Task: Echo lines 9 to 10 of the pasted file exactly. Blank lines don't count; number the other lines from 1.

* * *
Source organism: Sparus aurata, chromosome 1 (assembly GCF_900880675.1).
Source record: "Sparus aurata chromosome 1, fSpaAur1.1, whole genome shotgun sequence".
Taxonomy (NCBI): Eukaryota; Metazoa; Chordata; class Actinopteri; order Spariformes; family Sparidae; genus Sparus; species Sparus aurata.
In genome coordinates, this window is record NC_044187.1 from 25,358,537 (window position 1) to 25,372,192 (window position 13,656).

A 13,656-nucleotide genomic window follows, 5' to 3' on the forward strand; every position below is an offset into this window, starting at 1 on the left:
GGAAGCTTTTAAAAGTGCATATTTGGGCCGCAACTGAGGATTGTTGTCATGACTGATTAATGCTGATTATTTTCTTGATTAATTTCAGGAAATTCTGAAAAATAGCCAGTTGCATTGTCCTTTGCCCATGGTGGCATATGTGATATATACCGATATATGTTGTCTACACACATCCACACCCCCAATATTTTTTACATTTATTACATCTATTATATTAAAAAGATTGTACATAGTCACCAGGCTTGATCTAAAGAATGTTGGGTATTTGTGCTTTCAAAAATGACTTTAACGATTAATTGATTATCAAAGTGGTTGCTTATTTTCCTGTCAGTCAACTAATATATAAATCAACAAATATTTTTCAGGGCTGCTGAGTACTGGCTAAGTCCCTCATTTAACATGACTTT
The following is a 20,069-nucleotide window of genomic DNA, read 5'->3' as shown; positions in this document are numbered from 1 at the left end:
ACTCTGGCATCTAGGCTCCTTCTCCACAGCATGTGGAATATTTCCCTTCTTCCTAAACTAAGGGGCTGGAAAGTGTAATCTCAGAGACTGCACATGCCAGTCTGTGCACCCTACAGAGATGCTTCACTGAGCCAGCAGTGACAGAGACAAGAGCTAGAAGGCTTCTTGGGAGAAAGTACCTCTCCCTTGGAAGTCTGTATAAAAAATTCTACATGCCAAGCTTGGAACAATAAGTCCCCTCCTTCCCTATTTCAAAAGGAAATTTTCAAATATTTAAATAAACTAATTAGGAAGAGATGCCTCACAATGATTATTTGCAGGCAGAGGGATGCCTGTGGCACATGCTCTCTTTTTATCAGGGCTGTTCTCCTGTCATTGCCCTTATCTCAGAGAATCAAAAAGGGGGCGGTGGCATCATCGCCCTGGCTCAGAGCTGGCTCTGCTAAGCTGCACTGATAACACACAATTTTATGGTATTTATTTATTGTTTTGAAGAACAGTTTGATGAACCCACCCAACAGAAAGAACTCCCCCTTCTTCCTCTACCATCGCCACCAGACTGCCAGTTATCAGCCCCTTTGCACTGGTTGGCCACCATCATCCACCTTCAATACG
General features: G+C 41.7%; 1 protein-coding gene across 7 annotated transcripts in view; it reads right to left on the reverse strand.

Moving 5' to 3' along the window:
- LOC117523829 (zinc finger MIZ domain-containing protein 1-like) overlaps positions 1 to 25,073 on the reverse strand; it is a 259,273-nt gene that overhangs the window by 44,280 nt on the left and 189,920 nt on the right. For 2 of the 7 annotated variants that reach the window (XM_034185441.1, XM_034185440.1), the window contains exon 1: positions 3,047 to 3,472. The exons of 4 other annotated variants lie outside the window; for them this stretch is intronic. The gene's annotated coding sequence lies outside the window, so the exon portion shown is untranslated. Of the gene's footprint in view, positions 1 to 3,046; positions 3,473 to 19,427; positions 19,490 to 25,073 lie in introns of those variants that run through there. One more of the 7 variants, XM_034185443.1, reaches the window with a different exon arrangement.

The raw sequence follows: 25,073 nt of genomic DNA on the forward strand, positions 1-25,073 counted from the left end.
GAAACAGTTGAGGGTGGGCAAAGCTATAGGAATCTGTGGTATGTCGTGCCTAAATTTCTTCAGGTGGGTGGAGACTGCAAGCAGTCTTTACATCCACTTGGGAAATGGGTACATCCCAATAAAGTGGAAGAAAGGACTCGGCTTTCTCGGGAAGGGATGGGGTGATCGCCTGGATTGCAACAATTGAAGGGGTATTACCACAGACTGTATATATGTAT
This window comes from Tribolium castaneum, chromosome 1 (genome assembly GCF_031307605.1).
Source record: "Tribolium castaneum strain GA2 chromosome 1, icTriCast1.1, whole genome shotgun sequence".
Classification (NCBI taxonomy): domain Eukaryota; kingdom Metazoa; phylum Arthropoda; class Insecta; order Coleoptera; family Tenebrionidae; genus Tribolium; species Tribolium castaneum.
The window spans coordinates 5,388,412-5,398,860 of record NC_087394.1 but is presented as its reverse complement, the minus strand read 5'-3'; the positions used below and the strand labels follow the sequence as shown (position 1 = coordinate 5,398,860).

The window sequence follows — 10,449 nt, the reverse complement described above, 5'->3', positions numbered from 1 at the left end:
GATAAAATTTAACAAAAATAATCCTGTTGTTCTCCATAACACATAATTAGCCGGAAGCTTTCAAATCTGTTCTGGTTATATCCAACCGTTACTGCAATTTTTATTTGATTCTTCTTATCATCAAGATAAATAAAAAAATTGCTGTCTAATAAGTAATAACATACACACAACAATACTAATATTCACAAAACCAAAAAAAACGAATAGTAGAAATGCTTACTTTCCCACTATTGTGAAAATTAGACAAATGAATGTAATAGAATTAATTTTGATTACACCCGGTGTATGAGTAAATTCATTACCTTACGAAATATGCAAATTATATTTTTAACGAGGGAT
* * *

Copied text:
General features: G+C 41.7%; 1 protein-coding gene across 7 annotated transcripts in view; it reads right to left on the reverse strand.

Moving 5' to 3' along the window: